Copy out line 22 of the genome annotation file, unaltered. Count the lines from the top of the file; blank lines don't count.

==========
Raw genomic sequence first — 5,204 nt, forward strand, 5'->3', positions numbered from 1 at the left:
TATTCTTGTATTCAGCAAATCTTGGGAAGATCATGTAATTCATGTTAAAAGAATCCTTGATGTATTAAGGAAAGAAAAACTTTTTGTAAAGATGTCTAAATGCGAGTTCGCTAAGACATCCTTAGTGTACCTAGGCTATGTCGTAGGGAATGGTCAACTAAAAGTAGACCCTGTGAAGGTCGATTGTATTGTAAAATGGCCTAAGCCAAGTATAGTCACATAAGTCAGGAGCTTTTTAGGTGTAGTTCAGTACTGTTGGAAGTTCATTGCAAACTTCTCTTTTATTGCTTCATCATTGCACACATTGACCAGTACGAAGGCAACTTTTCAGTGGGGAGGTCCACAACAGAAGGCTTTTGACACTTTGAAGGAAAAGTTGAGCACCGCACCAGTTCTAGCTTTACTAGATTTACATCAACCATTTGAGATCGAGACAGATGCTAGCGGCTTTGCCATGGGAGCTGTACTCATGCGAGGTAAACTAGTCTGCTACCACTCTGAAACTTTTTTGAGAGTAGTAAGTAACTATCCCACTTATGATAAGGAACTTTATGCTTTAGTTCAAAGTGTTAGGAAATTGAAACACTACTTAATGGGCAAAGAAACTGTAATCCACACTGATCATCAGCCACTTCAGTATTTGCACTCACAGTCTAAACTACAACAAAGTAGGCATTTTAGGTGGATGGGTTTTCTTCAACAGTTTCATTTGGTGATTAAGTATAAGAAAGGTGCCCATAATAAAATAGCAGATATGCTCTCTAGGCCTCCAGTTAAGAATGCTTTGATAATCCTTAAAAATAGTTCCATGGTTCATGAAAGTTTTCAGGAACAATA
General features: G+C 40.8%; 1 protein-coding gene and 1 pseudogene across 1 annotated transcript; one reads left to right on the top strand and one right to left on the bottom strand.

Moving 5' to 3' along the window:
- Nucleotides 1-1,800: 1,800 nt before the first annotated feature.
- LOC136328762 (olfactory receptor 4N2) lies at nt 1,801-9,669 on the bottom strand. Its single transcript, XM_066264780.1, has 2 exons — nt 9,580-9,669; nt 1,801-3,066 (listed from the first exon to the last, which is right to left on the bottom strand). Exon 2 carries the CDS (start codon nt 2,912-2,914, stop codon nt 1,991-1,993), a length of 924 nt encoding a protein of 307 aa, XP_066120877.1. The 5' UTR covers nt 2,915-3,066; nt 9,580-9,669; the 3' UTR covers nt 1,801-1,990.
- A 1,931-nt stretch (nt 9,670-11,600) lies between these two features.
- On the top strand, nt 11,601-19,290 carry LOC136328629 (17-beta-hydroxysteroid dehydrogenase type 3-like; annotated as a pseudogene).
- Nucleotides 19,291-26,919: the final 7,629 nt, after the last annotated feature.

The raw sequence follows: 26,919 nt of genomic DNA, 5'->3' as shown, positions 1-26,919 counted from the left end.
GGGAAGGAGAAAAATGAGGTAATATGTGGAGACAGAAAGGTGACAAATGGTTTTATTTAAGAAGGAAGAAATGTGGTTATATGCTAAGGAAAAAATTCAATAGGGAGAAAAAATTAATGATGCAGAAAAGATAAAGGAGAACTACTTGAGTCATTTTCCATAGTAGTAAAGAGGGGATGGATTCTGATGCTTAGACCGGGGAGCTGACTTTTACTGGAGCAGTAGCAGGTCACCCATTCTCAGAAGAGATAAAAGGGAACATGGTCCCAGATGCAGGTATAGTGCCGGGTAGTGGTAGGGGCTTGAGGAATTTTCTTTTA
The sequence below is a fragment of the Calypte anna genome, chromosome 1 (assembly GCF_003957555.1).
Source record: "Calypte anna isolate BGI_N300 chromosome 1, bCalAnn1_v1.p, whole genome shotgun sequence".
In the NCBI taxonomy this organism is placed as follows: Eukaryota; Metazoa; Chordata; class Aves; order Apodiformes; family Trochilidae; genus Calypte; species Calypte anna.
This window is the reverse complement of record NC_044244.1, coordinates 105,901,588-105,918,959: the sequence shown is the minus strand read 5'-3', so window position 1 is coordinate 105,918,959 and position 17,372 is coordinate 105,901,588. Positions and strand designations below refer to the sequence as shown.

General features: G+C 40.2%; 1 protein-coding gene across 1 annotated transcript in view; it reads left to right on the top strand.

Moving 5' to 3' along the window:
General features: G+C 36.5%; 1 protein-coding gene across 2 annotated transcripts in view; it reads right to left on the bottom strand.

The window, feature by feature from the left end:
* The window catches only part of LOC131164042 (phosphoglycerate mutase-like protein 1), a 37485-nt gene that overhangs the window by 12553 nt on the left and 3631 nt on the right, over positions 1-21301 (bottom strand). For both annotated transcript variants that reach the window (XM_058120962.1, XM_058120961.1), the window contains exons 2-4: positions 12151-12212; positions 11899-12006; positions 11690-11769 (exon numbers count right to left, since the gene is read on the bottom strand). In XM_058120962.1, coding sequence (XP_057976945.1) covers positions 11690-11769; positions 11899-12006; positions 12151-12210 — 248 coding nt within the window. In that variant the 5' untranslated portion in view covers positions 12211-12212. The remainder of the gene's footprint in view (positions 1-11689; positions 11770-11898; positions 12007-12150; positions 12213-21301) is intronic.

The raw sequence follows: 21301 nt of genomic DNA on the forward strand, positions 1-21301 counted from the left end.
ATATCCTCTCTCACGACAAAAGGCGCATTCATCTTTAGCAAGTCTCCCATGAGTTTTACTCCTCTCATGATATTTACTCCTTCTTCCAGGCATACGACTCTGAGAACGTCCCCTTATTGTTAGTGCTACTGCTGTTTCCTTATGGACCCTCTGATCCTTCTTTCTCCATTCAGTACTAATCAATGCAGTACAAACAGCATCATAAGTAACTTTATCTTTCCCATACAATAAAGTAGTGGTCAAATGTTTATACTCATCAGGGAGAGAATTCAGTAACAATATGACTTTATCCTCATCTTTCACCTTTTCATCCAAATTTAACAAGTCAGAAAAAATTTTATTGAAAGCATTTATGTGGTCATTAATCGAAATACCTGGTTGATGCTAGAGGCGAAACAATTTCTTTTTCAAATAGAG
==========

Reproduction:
ATATCCTCTCTCACGACAAAAGGCGCATTCATCTTTAGCAAGTCTCCCATGAGTTTTACTCCTCTCATGATATTTACTCCTTCTTCCAGGCATACGACTCTGAGAACGTCCCCTTATTGTTAGTGCTACTGCTGTTTCCTTATGGACCCTCTGATCCTTCTTTCTCCATTCAGTACTAATCAATGCAGTACAAACAGCATCATAAGTAACTTTATCTTTCCCATACAATAAAGTAGTGGTCAAATGTTTATACTCATCAGGGAGAGAATTCAGTAACAATATGACTTTATCCTCATCTTTCACCTTTTCATCCAAATTTAACAAGTCAGAAAAAATTTTATTGAAAGCATTTATGTGGTCATTAATCGAAATACCTGGTTGATGCTAGAGGCGAAACAATTTCTTTTTCAAATAGAG